The American Farm Bureau Federation (AFBF) on Monday sent a letter to Agriculture Committee members commending them for moving forward with its draft 2012 Farm Bill. According to AFBF President Bob Stallman, Farm Bureau places high priority on several elements in the House version, but there is room for improvement.
Stallman praised the committee’s decision to stand firm on limiting the reductions in savings to $14 billion in the commodity title and to $6 billion in the conservation title, as well as protecting and strengthening the federal crop insurance program without reducing its funding.
But, said Stallman, “While the draft legislation addresses many of Farm Bureau’s policy priorities, it is our hope there will be additional opportunities to make adjustments and refinements to improve this legislation.”
Some of the areas AFBF believes would benefit from additional work include:
- Improving equity across all commodities. The variety of program options continues to raise concerns that some programs will cause planting decisions to be based on farm program benefits that accrue more beneficially to a particular crop;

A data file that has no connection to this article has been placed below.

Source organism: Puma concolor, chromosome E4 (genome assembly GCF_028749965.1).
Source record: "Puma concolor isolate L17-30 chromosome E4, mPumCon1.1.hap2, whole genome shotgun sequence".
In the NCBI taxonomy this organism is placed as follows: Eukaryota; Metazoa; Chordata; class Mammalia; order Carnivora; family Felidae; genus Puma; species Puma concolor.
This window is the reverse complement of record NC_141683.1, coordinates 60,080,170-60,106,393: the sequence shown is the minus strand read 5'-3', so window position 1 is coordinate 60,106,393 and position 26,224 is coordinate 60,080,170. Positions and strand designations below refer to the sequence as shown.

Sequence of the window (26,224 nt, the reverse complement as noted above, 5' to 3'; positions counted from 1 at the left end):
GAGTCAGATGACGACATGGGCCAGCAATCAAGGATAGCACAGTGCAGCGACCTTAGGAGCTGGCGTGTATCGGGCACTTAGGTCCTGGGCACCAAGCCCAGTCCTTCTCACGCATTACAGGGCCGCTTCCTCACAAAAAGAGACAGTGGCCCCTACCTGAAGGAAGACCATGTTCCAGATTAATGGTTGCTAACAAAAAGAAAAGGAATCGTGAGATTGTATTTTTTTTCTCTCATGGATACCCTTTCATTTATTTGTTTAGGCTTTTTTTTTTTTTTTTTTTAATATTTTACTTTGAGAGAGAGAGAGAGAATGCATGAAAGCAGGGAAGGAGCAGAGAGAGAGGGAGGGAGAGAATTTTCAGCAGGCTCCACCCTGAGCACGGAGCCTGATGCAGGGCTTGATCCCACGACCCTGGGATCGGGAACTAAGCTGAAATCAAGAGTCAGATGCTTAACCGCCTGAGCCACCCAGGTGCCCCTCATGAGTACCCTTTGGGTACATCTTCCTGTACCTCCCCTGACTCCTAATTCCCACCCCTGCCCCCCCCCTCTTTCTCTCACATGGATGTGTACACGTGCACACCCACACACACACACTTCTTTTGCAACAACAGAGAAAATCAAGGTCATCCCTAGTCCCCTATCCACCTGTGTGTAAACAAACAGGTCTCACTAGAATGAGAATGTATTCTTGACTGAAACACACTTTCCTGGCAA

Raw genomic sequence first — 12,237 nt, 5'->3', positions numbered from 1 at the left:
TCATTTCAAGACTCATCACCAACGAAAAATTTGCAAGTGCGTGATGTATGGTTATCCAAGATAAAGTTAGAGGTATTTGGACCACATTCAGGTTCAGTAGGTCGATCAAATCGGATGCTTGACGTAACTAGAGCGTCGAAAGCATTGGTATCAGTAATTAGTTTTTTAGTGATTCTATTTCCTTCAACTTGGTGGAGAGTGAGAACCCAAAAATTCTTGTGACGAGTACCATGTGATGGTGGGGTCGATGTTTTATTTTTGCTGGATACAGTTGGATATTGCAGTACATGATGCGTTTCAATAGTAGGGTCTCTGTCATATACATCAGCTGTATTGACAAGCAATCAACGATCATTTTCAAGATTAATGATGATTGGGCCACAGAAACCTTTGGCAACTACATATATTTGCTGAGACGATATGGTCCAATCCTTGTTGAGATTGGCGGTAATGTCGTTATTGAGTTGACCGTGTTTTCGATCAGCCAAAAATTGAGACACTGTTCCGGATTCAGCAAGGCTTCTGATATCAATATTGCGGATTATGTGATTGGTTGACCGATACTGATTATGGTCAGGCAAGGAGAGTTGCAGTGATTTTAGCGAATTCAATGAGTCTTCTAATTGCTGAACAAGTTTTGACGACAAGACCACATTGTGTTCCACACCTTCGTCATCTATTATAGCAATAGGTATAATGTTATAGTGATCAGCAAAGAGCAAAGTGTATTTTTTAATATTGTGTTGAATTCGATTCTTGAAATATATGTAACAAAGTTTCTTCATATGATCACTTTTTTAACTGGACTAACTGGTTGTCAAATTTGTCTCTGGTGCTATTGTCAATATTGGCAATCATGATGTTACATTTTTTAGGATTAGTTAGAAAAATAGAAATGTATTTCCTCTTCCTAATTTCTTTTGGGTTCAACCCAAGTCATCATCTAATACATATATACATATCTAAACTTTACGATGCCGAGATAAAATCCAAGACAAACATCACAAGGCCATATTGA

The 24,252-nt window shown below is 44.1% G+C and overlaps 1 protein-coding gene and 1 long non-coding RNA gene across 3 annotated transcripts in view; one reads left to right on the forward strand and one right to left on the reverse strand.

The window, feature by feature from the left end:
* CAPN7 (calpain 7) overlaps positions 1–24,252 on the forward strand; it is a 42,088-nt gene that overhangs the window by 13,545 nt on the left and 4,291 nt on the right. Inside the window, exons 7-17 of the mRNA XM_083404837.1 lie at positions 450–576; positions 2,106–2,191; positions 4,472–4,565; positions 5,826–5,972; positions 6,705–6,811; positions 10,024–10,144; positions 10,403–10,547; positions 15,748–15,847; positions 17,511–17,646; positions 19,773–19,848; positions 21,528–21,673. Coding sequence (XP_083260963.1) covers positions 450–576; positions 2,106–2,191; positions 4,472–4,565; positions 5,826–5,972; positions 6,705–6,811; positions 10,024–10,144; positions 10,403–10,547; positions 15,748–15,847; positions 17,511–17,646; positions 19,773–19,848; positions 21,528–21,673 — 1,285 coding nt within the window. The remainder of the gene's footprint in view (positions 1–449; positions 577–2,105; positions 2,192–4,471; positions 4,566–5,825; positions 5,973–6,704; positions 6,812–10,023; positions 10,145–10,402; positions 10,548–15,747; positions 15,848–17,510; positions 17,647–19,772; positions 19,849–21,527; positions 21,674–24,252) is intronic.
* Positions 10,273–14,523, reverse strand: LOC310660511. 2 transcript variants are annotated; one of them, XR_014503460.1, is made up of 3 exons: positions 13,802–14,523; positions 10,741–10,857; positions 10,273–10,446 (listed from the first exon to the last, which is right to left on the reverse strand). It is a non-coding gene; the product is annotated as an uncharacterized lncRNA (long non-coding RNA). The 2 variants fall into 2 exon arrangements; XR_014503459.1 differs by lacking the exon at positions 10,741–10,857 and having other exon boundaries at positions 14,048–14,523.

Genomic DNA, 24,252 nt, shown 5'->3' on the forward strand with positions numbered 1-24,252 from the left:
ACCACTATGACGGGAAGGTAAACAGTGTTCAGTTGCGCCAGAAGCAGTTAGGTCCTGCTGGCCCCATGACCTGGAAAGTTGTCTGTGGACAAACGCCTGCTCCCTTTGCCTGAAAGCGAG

- Addressing the net effect of the Revenue Loss Coverage (RLC) Eligible Acres provisions to ensure a true “planted acres” approach and avoid recreating “base acres” issues that raise equity and planting distortion concerns;
- Re-instituting the payment limitations and Adjusted Gross Income provisions of current law; and
- Making payments from the RLC program in a timely manner, rather than one year after the loss, and simplifying the base acre calculation requirements.
“Fundamentally, Farm Bureau continues to support a single program option for the commodity title that extends to all crops,” continued Stallman. “We believe the safety net should be comprised of a strong crop insurance program, with continuation of the marketing loan program and a catastrophic revenue loss program based on county level losses for each crop.”
Stallman also urged continuation of the following: maintaining the current marketing loan program; rejecting any provision linking conservation compliance with crop insurance; mandating that the Risk Management Agency develop a revenue insurance program that meets the needs of peanut producers by 2013; eliminating the dairy price support program and the Milk Income Loss Contract program, using the funds associated with those programs to offer a voluntary gross margin insurance program for dairy producers; and maintaining the current sugar program.